- Speech by
Leadership RoleCommissioner of Food and Drugs - Food and Drug Administration
Remarks by Scott Gottlieb, M.D.
Commissioner of Food and Drugs
Public Hearing on Facilitating Competition and innovation in the Biological Products Marketplace
(Remarks as prepared for delivery)
Good afternoon and thank you for participating in today’s public hearing.
Information provided today, and submitted to the docket, will help FDA as we continue our work to foster a competitive marketplace of safe and effective biological products.
We are committed to this work because of FDA’s vital role in supporting the innovation and ingenuity that provides patients with novel therapeutic options, while also helping to encourage a competitive marketplace that can make these therapies affordable. While FDA is not directly involved in the pricing of drugs or biologics, FDA plays a key role in applying science-based policies to facilitate greater access to affordable therapies.
Biologics have become a crucial tool in the treatment of many serious and life-threatening diseases. But the high costs of biologics are likely familiar to you by now: almost 40 percent of total prescription drug spending is on biologics. Biologics represented 70 percent of the growth in drug spending between 2010 to 2015.
We know it’s going to take more work to achieve a vibrant and competitive marketplace for biologics. And today’s public dialogue is an important part of that process.
Congress, through the Biologics Price Competition and Innovation Act, gave FDA the authority to implement a pathway for approval of biosimilar and interchangeable products, and to balance innovation and competition. In the past several years, substantial efforts have been invested to make this pathway successful. FDA has developed the scientific and regulatory framework for the review of marketing applications for biosimilar products, incorporating the feedback from many diverse stakeholders. Manufacturers have invested significantly in developing biosimilar products and the information needed to support approval. This work yielded concrete results: the approval of 12 biosimilar products, including 6 approvals in the last year alone.
But I’m not satisfied with the current state of the biologics market. Even as we meet to discuss these important issues today, not even half of the biosimilars approved by FDA have entered the market. Each approved biosimilar product that is not yet marketed means lost potential cost savings from a biosimilar product that meets FDA’s rigorous standards but is not yet available to patients, not yet available to compete with the reference product.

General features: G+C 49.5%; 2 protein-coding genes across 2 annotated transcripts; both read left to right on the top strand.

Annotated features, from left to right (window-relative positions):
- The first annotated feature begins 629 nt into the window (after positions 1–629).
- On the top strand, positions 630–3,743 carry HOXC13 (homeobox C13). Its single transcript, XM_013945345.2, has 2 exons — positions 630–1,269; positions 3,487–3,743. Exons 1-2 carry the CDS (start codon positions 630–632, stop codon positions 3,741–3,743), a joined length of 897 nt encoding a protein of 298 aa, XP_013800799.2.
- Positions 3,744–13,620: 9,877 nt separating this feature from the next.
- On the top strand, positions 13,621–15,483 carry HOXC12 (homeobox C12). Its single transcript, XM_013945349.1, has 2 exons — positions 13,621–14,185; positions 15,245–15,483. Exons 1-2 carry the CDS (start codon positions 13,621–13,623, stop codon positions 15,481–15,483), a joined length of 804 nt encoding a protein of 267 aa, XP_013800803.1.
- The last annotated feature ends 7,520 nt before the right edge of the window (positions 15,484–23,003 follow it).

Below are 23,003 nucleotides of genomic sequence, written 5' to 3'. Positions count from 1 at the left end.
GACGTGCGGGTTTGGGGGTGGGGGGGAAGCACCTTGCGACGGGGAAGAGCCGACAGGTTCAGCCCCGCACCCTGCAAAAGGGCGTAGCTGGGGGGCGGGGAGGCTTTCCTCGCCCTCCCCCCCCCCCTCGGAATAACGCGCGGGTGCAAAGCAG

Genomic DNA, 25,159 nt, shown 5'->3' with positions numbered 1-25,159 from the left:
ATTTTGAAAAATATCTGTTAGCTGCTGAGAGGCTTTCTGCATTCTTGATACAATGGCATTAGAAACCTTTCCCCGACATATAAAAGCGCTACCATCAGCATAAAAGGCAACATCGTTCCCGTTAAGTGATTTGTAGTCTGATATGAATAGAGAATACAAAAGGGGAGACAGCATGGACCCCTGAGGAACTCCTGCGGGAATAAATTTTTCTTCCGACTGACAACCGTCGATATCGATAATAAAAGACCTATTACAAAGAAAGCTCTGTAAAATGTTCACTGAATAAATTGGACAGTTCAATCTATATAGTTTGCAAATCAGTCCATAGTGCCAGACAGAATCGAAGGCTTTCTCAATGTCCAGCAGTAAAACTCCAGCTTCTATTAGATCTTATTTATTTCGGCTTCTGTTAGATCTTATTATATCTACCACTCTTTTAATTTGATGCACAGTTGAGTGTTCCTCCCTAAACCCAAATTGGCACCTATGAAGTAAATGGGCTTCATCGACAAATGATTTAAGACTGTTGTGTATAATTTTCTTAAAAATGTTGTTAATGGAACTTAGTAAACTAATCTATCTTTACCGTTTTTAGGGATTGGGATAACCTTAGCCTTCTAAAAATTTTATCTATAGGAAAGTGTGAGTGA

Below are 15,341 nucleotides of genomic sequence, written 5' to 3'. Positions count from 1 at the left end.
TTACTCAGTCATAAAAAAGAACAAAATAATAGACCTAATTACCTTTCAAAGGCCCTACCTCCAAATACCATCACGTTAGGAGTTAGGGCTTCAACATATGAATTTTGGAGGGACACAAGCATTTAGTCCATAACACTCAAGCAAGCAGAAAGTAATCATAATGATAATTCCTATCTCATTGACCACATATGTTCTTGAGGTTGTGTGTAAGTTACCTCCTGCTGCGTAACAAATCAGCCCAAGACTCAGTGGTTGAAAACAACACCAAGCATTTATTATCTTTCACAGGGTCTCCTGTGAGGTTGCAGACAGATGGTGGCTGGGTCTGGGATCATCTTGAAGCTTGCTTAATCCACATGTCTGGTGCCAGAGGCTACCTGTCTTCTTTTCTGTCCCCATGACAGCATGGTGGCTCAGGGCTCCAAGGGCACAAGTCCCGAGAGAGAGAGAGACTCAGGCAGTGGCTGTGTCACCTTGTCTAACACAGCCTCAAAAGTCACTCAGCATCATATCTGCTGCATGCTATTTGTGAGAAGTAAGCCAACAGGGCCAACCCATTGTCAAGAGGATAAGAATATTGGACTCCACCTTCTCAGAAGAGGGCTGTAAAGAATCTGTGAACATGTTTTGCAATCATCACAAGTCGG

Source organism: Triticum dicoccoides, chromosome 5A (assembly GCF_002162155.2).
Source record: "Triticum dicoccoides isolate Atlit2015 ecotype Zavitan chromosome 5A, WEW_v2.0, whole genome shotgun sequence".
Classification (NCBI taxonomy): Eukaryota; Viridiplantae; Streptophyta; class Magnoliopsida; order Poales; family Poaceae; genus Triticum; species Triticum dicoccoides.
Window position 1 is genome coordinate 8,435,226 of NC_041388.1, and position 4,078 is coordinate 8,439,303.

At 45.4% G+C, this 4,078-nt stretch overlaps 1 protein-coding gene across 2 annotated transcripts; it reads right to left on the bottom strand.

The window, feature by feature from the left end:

I’ve expressed concerns that biosimilars are not being developed or submitted for approval because of marketplace dynamics that are viewed as unfavorable to biosimilars. For instance, consolidation in the supply chain can work in favor the incumbent reference biologic and discourage adoption of biosimilar competitors.
We know there is more work to do at FDA to advance the science and policies to make the development of biosimilars more efficient, to increase the acceptance of biosimilars, and to avoid the regulatory gaming that can deter competition.
That is why I announced FDA’s Biosimilars Action Plan a little over a month ago. To formulate this plan, FDA looked at how we could adapt the lessons learned from our regulation of generic drugs. We looked to what we had already learned from our interactions with biosimilar sponsors during product development and application review. We looked at how we could modernize our policies on the development of biosimilars to improve efficiency and increase regulatory certainty without compromising safety and effectiveness. And we evaluated input from various stakeholders, such as professional societies and patient organizations.
Under the Biosimilars Action Plan, not only are we making the biosimilar development and review process more efficient and predictable, but we’re also taking new steps to communicate with patients, payors, and providers to improve the understanding of biosimilar and interchangeable products. And we’ll act where appropriate to deter the gaming of FDA requirements to unfairly delay competition among biologics. The Federal Trade Commission is a vital partner in this work and we look forward to continued coordination with them to address anti-competitive behavior in the drugs and biologics marketplace.
Our Action Plan is dynamic, and we continue to evaluate additional FDA actions that are needed to strike the appropriate balance between encouraging ongoing innovation in biologics while also facilitating the robust competition that can reduce costs to patients.
Thus, a key element of FDA’s Biosimilars Action Plan is to learn from stakeholders in today’s public hearing. It’s encouraging to see a diverse set of perspectives represented today. In announcing today’s hearing, FDA solicited input from the public on a broad set of questions about how we should address complex and challenging questions related to FDA’s regulation of biosimilar and interchangeable products, while balancing innovation and competition. We asked about areas where we see real potential to make the development and review of biosimilars more efficient and where we can clarify regulatory requirements for stakeholders.
And so, I’d like thank each of you for joining today and sharing your input and experience. I’d also like to thank our staff for organizing this public hearing. We at FDA will consider the information gathered through today’s hearing as we continue to identify new ways to facilitate competition and innovation in the biologics marketplace. Thank you.